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About Tribal Art Brokers


Enquiries: contact David Said
Phone : 61 2 9363 3046
Mobile : 0413 598 713.
Gallery : 2 Queen Street, Woollahra NSW
2025, Australia (open by appointment).

To receive quarterly updates on new artworks and new tribal art and tribal beadwork articles, please email dsaid@ozemail.com.au with the word "subscribe"as the subject.

Tribal Art Brokers , established in 2002, is an online gallery in Sydney catering to the needs of both Australian and international collectors.

Our primary goal is to offer buyers of tribal art and tribal beadwork living outside Australia direct access to artworks offered for sale from Australian private collections, while acting as consignment vendors for Australian collectors.

Australia is part of the Pacific, close to the source of Oceanic art, and this area is the primary focus of most Australian collections. At the same time, Australians come from very diverse cultural backgrounds, and our web site reflects this by offering a wide selection of tribal art from South East Asia and Africa, catalogued by region and sub region, and by type of objects – such as body adornments, weapons or canoe art.

The site also hosts the only specialist tribal beadwork selling site in Australia, featuring beadwork from Africa, South East Asia and the world.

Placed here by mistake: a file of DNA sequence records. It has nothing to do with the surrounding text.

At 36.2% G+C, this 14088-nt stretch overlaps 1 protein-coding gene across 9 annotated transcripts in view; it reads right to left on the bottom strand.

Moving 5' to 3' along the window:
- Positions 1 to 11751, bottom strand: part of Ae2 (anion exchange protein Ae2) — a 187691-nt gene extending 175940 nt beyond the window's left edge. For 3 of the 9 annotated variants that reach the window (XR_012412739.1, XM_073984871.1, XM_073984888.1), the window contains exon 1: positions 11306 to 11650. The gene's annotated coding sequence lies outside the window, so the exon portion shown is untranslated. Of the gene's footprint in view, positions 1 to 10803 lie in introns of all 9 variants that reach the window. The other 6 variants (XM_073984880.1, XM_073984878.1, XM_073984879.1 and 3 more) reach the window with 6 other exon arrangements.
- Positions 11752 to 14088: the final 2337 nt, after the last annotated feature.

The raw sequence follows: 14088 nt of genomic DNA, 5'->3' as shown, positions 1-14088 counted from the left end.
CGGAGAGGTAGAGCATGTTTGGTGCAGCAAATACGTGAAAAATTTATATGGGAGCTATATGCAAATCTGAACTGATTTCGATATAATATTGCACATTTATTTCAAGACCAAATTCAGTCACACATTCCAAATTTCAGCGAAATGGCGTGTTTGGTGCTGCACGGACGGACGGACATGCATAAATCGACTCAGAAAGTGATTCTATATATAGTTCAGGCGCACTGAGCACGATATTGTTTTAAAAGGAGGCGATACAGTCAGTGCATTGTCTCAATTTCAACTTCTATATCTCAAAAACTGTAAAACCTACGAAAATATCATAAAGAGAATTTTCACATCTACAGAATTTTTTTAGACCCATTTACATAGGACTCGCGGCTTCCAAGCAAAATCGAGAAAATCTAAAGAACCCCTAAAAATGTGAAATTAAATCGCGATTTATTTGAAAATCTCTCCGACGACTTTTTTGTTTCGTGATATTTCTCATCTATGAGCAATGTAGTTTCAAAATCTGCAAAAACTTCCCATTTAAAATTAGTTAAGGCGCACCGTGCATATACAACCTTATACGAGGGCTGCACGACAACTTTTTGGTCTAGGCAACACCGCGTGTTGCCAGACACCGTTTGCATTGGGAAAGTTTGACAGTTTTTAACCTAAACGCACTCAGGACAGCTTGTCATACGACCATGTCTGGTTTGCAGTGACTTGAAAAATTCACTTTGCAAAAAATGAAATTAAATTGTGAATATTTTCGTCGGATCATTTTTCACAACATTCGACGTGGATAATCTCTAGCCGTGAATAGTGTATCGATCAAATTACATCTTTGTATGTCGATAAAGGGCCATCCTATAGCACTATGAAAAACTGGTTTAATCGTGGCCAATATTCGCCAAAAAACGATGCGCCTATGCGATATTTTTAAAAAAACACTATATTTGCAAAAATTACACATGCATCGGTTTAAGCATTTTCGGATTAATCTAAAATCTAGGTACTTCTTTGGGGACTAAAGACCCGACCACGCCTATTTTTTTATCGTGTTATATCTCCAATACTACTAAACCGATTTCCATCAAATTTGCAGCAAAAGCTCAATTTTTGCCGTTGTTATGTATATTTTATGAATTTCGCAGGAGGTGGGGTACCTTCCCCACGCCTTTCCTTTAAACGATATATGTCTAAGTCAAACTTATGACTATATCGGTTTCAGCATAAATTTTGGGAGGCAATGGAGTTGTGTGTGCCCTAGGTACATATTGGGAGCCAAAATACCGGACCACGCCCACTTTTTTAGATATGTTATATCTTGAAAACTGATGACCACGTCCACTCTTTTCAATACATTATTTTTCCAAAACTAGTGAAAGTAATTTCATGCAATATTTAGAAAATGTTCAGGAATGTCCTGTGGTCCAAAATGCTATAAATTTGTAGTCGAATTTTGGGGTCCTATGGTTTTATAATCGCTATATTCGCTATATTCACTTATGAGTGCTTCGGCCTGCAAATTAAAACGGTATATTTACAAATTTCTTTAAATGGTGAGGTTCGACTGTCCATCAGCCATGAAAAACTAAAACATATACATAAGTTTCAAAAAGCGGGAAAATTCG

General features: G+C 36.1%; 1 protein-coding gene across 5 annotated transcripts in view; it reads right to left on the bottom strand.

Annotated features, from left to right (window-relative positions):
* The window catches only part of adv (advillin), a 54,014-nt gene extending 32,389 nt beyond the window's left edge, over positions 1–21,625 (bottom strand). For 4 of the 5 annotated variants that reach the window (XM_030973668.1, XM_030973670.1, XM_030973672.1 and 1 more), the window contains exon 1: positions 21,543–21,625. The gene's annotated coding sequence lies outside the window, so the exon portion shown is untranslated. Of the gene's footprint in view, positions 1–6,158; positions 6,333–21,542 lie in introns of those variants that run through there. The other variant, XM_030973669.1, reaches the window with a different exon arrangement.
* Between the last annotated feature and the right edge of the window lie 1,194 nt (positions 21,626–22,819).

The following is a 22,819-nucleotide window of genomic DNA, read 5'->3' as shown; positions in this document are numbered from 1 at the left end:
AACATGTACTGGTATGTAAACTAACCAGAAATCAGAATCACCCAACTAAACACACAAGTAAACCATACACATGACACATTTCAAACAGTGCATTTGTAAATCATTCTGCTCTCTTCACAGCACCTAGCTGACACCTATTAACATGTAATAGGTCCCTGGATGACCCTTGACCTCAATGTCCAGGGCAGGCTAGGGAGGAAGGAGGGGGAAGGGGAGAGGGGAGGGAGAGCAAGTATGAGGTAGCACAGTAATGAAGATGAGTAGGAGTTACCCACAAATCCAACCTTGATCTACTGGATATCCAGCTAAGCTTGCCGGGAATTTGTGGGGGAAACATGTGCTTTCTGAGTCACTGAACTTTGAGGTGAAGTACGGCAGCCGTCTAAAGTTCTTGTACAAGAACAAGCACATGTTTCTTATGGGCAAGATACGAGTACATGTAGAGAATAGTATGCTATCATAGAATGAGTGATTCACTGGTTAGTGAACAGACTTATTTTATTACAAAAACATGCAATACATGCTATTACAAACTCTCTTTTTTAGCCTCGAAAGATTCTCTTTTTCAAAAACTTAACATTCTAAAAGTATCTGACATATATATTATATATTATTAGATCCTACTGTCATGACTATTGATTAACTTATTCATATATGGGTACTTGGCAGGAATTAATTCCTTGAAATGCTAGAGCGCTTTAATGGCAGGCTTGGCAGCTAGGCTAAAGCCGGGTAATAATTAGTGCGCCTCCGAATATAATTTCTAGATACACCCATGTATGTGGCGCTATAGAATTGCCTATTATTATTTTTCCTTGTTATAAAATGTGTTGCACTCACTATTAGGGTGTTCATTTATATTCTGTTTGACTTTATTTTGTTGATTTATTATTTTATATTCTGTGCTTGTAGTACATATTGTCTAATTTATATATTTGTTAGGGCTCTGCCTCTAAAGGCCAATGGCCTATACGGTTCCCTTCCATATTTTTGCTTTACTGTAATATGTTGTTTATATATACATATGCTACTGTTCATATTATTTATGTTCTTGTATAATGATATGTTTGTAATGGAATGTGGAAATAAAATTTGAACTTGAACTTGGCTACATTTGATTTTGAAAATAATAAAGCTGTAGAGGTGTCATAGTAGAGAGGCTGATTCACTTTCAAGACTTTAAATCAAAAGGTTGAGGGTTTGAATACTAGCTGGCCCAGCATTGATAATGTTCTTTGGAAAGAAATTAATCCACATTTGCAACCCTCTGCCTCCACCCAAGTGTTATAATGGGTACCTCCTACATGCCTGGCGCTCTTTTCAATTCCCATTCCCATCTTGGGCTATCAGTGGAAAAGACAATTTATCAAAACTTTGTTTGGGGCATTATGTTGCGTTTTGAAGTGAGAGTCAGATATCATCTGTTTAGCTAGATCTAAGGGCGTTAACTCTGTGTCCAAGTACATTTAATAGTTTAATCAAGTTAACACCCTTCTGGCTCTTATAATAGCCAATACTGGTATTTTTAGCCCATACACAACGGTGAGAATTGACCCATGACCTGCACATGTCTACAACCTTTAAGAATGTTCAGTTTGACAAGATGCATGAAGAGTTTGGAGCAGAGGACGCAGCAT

Tribal Art Brokers publishes two blogs, a tribal art blog titled Praise Tribal and a tribal beadwork blog named My Beady Eye, both accessible from this website.

In addition to operating the on line gallery, Tribal Art Brokers can also act as a Buyers Agent for overseas collectors wishing to bid on Australian auctions. This service includes provision of condition reports, bidding, collection, packing and shipping of purchased lots David Said, the principal of Tribal Art Brokers, has been an enthusiastic tribal art and tribal beadwork collector for more than 30 years and has an extensive private collection. He retired as the Honorary Editor of the Oceanic Art Society Newsletter in 2012 after filling this position for 15 years, during which time he wrote and researched many articles on tribal art.